Linguistics Chapter 12 Instructors Manual This Covers Discussion The Complex Relationship Between Race

Document Type
Homework Help
Book Title
English with an Accent: Language-- Ideology and Discrimination in the United States 2nd Edition
Authors
Rosina Lippi-Green
Chapter 12
Instructors Manual
This chapter covers:
A discussion of the complex relationship between race, ethnicity, class, and language use
in Hawai’i
The difference between a pidgin and a creole
Hawai’ian Creole English, the linguistic diversity of Hawai’i, attitudes about Hawai’ian
Creole English, and linguistic discrimination in Hawai’i
A description of the language policies used for the educational system in Hawai’i
An analysis of a 1983 news report on Hawai’ian Creole English that illustrates the steps
of the language subordination process
Sample answers to the questions from the text and the website
From the textbook
1. Is Hawai'ian Creole a language? Be prepared to argue both sides.
2. First, consider this short excerpt from Lois-Ann Yamanaka's novel, Wild Meat and the Bully
Burgers (1996:13).
But I can‟t talk the way he wants me to. I cannot make it sound his way, unless I‟m
playing pretend-talk haole. I can make my words straight, that‟s pretty easy if I
concentrate real hard. But the sound, the sound from my mouth, if I let it rip right out the
lips, my words will always come out like home.
Then read Pennybacker's article (March 1, 1999) on Lois-Ann Kamanaka's satirical novels set in
the Hawai„ian Islands, and written in Pidgin:
Pennybacker, Mindy. What Boddah You?: The Authenticity Debate (Lois-Ann
Yamanaka). The Nation. http://www.thenation.com/article/what-boddah-you-
authenticity-debate
Who objected to Yamanaka's books, and on what basis? Was censorship called for?
3. Reconsider Lois-Ann Yamanaka's satirical novels set in the Hawai'ian Islands as well as
Pennybacker's article on Yamanakas work (March 1, 1999), Talmy (2010) and The Southern
Poverty Law Center's report called Prejudice in Paradise which can be found here:
http://www.splcenter.org/get-informed/intelligence-report/browse-all-issues/2009/fall/prejudice-
in-paradise. With more context and historical background, do your opinions about Yamanaka's
work change? In what way?
From the website
Audio
1. Listen to the samples of HCE and AAVE. Chapter 12 discusses research done by Marlow and
Giles (2008) which discusses how many people believe that *SAE should be used in business and
formal situations rather than HCE. It was noted that the discussion of when to use HCE was
similar to research on attitudes about when AAVE should be used. Why do you think these
similarities exist in the language attitudes of speakers of AAVE and HCE?
2. Listen to the samples of English spoken with a Filipino accent and revisit the information in
the case of Manuel Fragante, the Filipino man who was not hired by the DMV in Hawai‟i
because of his accent. Evaluate the DMV‟s motivation for not hiring Fragante based on the
information about the case provided in Chapters 9 and 12, what do you think the real reason was
behind the DMV‟s decision?
3. Listen to the samples of the language varieties mentioned in Chapter 12 and examine the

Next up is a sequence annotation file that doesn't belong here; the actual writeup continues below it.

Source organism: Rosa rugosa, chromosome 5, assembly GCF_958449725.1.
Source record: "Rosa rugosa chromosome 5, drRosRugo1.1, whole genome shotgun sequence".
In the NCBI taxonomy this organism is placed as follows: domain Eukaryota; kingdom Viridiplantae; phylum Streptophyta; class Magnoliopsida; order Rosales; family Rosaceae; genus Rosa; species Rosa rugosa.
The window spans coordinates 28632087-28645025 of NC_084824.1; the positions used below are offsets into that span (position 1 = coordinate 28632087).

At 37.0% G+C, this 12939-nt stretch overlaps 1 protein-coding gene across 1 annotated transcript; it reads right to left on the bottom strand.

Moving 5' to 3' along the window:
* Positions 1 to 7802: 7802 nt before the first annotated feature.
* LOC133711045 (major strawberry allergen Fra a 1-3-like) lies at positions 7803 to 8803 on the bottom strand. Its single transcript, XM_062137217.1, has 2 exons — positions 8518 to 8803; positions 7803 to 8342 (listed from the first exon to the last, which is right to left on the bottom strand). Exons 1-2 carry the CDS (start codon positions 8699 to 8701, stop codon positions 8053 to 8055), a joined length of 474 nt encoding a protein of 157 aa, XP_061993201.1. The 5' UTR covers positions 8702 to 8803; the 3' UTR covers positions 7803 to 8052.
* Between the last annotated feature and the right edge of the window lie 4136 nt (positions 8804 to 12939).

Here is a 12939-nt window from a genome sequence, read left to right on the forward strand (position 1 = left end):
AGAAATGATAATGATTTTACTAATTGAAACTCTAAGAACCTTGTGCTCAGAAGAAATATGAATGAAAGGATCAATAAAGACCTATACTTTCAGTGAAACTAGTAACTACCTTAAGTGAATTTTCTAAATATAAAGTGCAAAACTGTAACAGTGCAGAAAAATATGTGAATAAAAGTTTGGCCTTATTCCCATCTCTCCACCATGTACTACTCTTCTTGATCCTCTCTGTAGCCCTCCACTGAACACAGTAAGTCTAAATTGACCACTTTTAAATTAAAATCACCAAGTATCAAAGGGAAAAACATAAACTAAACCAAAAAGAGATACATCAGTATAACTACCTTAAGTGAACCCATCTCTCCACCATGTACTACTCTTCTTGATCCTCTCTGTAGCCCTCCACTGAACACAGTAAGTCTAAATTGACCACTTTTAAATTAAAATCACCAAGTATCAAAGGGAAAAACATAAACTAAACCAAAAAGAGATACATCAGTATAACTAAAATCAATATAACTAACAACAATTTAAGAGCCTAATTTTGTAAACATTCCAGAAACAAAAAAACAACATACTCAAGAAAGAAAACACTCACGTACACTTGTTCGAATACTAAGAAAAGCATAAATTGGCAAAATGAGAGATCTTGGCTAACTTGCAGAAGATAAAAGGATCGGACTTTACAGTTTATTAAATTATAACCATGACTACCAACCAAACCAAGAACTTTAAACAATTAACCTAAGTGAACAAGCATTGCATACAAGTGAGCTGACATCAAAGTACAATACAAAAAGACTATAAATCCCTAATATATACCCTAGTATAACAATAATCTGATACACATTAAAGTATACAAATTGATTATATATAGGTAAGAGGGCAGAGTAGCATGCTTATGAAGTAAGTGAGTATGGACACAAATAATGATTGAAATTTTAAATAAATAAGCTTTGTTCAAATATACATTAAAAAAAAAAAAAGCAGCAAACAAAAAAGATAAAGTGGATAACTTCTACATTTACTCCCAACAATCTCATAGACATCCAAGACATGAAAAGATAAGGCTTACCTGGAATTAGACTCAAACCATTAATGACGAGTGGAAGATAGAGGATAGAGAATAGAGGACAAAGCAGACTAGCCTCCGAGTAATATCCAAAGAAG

following quote from page 242:
We want the children of the United States to have a thorough command of English, but it
is more than that. We are not satisfied with English as it lives and breathes, English with
a Cuban accent, the English spoken off the coast of South Carolina, or Hawaiʻi Creole
English. We want the right English, the one correct English.
Why do you think that so many people want everyone to speak the “right” English? Why would
English with a Cuban accent, the English spoken off the coast of South Carolina, or Hawai‟i
Creole English not be considered the one “right” English?
Video
Ha Kim Wi Tawk Pidgin Yet?” Parts 14
1. What language ideologies about Hawai‟ian Creole English and *SAE are expressed in these
videos?
Suggested activities and discussion questions
1. Examine the following quote from Chapter 12 (p. 235):
Issues of authenticity and authority have everything to do with who may call themselves
Hawaiian and who can claim to be Kanaka „Oiwi or Kanaka Maoli; that is, native
Hawaiian (Pennybacker March 1, 1999).
Ask the students if there are similarly complex issues of authenticity and authority in any
communities in which they are a part. If so, what role does language play in claiming group
membership?
2. Consider the following quote discussing the Board of Education’s proposal to ban Hawai’i
Creole English from schools (p. 241):
The 1987 proposal by the school board, then, would have taken this well-established
language spoken natively by more than half a million people and banned it from the
school system. Why was this language, of all the many languages spoken in Hawai„i,
singled out for exclusion? While in Arizona legislatures debate bilingual education for
native speakers of Apache and Spanish, in Hawaii it occurs to the school board to ban a
language which, on one end of the continuum, is mutually intelligible with English. Why?
3. Ask your students to discuss the proposal to ban HCE from schools in 1987. What arguments
can they think of to support or oppose the proposal? Ask them to connect these arguments to
4. To enhance discussion of this chapter, please visit the companion website and check out the
audio and video clips available for use in your classroom.

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